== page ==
I’d like to take you on a human rights journey with me this year. My column, “With Dignity,” will be an exploration of the content, applications and implications of the Universal Declaration of Human Rights, a declaration adopted by the United Nations General Assembly in 1948.
It will be a probing into the broad scope and the essence of human rights and what they mean to us as Lawrentians and as American citizens. Most importantly, it will be a journey into the realm of personal ethics and values, a realm I find we all too often set aside as “unacademic” or “subjective” here at Lawrence.
Who am I and why am I qualified to write about this? I am Marika Straw. I am the Social Justice Programs Coordinator at the Volunteer and Community Service Center and co-vice president of the Amnesty International club at Lawrence. I am always seeking new ways to gain knowledge and fight for human rights, so last summer I decided to dedicate my time to volunteering at the University of Minnesota Human Rights Center.
Amidst everything I gained from this experience, the most important realization I made was that we will never have the world imagined within the UDHR unless we all learn how to treat each other as human beings. Put in human rights language, we need to learn how to affirm each other’s human dignity.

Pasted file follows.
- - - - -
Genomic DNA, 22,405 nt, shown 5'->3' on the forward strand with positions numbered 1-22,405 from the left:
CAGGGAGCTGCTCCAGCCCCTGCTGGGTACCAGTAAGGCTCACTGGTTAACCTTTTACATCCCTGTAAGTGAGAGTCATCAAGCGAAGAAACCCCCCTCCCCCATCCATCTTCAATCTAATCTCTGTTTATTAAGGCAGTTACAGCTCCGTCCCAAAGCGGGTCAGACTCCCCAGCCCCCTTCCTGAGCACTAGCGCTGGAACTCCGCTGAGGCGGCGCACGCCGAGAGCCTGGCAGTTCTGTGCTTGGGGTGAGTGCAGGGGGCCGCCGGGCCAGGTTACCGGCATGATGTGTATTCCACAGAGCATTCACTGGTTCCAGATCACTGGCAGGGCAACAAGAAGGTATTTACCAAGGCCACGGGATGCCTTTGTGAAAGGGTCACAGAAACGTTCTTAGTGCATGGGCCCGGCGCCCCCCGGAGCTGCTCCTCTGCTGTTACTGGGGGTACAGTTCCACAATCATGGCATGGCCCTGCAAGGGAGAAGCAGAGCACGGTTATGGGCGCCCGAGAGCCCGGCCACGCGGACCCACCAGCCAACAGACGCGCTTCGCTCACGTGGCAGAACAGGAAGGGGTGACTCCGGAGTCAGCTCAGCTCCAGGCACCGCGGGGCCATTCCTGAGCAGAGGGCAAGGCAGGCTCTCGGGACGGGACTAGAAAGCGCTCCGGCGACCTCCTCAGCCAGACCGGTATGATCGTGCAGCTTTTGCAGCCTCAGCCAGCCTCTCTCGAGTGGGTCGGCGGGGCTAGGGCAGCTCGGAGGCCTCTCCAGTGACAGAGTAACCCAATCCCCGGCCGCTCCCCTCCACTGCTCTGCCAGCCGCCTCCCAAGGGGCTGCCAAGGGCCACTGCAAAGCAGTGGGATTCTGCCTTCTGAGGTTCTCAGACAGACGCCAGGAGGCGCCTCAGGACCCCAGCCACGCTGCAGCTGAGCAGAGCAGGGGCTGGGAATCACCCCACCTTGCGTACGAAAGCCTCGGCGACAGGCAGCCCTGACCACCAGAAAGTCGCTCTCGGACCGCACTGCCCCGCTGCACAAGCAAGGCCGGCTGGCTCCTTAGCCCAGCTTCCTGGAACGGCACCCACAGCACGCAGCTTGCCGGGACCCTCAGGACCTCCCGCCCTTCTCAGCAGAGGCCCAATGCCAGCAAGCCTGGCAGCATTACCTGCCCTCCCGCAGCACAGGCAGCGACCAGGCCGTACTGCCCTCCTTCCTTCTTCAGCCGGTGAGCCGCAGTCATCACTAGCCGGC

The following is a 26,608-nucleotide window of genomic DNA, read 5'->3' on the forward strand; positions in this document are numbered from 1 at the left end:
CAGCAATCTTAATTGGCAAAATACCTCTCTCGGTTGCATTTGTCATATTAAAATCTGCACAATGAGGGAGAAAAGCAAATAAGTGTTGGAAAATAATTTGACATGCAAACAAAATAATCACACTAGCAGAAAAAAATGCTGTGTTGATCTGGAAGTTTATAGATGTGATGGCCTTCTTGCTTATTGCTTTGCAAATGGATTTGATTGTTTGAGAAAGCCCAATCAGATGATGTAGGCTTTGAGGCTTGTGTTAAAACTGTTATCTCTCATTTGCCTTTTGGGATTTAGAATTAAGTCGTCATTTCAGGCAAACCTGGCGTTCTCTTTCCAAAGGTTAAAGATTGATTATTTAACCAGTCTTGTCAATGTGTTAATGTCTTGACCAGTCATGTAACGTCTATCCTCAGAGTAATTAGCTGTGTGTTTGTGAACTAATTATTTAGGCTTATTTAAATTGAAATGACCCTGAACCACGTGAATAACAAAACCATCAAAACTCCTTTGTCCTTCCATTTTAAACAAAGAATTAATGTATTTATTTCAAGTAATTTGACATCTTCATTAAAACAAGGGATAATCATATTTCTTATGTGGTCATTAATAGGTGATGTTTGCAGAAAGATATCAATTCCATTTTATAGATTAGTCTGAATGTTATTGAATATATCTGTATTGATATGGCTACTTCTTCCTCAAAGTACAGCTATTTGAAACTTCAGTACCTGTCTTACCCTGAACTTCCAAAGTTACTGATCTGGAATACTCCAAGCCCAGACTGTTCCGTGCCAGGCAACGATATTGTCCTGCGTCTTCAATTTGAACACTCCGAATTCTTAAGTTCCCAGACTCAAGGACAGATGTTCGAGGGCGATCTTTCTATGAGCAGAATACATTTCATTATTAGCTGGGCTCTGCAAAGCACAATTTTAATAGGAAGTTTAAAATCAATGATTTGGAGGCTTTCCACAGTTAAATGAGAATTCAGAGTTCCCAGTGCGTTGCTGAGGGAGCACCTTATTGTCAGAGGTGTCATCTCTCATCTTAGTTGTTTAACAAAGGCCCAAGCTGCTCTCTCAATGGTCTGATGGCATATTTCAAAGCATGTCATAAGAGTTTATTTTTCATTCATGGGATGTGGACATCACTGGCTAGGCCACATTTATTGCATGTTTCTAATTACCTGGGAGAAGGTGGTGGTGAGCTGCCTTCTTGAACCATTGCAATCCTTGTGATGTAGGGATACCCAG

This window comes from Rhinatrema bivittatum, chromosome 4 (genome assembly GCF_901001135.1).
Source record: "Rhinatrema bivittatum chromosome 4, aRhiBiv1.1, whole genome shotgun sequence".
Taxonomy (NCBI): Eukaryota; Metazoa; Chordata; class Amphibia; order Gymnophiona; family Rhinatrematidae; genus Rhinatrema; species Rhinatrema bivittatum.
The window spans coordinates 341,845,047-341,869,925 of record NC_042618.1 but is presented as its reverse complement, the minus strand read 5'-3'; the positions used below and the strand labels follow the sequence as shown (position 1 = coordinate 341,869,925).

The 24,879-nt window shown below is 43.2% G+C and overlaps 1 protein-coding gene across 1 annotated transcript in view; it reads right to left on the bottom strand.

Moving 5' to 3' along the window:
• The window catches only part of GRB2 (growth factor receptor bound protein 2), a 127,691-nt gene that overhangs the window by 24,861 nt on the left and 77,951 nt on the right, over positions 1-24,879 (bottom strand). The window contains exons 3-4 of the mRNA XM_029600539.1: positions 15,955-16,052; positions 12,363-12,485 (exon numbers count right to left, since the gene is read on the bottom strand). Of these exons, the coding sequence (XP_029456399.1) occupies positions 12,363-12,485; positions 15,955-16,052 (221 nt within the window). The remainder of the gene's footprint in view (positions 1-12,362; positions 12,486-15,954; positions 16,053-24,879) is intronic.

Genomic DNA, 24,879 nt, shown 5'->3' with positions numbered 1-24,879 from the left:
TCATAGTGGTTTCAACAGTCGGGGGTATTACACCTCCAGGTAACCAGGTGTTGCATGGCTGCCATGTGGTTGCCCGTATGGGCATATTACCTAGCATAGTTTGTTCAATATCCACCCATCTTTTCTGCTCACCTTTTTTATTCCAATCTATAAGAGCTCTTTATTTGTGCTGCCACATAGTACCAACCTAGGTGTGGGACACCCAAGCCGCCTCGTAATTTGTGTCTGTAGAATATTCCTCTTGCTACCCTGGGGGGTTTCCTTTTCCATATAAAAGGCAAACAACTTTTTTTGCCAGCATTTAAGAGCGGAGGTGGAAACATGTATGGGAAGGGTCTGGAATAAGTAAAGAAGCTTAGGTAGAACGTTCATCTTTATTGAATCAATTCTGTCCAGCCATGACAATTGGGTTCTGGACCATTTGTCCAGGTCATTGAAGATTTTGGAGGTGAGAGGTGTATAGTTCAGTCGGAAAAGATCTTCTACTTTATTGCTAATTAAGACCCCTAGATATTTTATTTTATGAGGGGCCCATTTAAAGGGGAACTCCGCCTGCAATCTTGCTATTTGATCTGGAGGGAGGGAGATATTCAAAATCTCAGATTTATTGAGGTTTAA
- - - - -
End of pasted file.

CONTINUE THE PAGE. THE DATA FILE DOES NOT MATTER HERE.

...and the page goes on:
The concept is deceptively simple. Yet in reality, it is incredibly difficult to enact. Indeed, it is difficult enough to spend a lifetime trying. After all, what is human dignity? And how does one affirm it? These are questions we will be examining.
In this weekly column, I will be taking you on a journey through the Universal Declaration of Human Rights, article by article.
We will look at articles’ implications, their histories, their current violations and the ways they are being upheld. We will look at the cultural values we place on certain articles, at cultural conflicts with articles and their interpretations and at alternative interpretations and misconceptions. We will look at how our legal system affirms or denies the rights stated in articles. It’ll be some heady stuff.
But I don’t want you — or myself — to get totally lost in these technicalities and discussions — although getting slightly lost can often be quite instructive. I want to always bring it back to what I think is most important: how we enact human rights within our own lives. Because the most basic way of affirming human rights does not necessarily involve signing petitions or spreading information about abuses.
It involves treating other human beings as human beings, by treating human beings with dignity. And that is something that we, as Lawrentians, can do. And it is something very, very powerful.
So please, if there is nothing else you take away from my column this entire year, remember that by treating your fellow humans as humans, you, too are doing your part in affirming human rights.